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To help you develop a good working knowledge of the various types of weavemesh (woven wire mesh), weldmesh (welded wire mesh), perforated metal and Ampliato (expanded) metal available on the market as well as understanding how the material is manufactured and specified. If you have any questions about the products, specifications or terminology, please contact us.

Dutch weave

Strong fine filter cloth were the warp wires (long ones running parallel to the length) are thicker than the shute wires (short ones running across the width). There are fewer warp wires than shute wires. The shute wires actually touch each other and the opening through the mesh is not straight through (like regular plain weave mesh). The openings slant diagonally and are the little triangles where the shute wires run over and under the thicker warp wires.

Galvanized before welding (GBW)

The wire mesh is welded from a galvanized wire. This burns off the zinc coating at the weld and leaves a little dark mark at the weld. This material will start to rust at the welds if exposed to moisture. This product is usually less expensive than the GAW (see above).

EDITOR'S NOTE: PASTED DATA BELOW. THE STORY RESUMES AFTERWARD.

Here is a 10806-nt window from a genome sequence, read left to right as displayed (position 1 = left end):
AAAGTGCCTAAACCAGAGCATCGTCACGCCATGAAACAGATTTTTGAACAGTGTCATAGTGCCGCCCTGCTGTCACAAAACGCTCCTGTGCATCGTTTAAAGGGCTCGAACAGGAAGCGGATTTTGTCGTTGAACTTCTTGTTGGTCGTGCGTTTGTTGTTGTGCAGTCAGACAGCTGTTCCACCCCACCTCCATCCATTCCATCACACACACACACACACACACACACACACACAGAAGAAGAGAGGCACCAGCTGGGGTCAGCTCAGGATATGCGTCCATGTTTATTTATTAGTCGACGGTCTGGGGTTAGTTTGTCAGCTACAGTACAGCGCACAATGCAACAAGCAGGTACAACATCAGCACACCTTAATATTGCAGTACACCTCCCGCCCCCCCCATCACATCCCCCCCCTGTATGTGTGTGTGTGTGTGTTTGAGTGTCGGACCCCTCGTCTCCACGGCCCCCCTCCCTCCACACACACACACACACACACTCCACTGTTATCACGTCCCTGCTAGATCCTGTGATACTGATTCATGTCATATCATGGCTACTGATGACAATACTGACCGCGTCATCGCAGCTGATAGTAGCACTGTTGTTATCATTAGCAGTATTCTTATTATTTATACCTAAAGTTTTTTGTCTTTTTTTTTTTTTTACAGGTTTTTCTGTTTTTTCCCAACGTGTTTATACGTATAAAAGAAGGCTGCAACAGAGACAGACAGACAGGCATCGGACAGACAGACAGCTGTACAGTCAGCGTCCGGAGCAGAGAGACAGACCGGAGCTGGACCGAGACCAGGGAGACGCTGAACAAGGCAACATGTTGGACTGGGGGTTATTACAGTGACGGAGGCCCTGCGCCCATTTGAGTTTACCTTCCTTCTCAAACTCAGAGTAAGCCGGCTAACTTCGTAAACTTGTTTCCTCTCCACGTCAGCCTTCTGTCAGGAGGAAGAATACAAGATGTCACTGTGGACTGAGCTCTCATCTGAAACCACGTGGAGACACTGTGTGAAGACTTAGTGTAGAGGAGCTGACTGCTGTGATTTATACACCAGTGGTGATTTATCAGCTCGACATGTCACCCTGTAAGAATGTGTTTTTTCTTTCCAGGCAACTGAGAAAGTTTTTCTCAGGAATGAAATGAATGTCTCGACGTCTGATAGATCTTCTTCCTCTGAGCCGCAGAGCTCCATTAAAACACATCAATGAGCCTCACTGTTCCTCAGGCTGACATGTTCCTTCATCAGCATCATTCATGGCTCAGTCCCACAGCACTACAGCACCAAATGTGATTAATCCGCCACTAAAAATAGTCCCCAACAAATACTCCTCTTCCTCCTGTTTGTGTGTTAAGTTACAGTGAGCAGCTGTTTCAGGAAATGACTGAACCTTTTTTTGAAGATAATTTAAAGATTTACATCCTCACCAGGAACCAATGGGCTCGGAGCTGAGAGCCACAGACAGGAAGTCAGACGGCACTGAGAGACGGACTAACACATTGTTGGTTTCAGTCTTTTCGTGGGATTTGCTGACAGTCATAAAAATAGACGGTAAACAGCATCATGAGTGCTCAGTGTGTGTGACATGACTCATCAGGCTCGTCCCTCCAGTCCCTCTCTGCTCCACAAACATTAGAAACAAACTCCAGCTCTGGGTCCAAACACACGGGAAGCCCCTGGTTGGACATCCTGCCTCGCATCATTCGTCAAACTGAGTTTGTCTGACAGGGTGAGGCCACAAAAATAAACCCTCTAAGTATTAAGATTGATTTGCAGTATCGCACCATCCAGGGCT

An expanded metal term. Stands for long way diamond and is the opening of the long opening in expanded metal.


Commonly used to describe perforated metal hole spacing e.g. 1/4” dia holes x 3/8” staggered centres means the 1/4” dia holes are spaced 3/8” from the centre of one hole to the centre of the next hole. Determines the % open area i.e. the closer the holes are together the higher the % open area. When used to describe mesh, it is the distance from the centre of one wire to the centre of the next wire.

Percent open area

The percent open area in mesh and perforated relates to the amount of flow that will go through the mesh or perforated. The higher the percentage of open area, the more something will flow through the mesh or perforated. Another way to think about it is if a product has 40% open area, it means that 60% of that product is metal or solid. You can have mesh with small holes that has a larger percent open area than mesh with larger holes e.g. a 20 x 20 mesh x .016” dia wire has a .034” x .034” square clear opening with 46.2% open area and a 6 x 6 mesh x .062” dia wire has a .104” x .104” square clear opening (much larger holes) with a 38.9% open area (smaller open area).

Mathematically (for square mesh) it is mesh count squared multiplied by clear opening squared multiplied by 100 e.g. the percent opening of a 20 x 20 mesh x .016” dia wire is: 20^2 x .034^2 x 100 = 46.24% open area.

Mesh count (from 1 to 635):

Clear opening:

Percent open area:

Plain weave

Weave mesh where wires simply run over and underneath each other.


The finished woven wire mesh edge (running down the length). The wires loop back into the mesh i.e. the shutes are one continuous wire.

Staggered vs. straight centres

In perforated metal staggered holes are offset and usually in a 60 degree pattern. Straight line centres are all in line with each other, like a Pegboard pattern.

Clear opening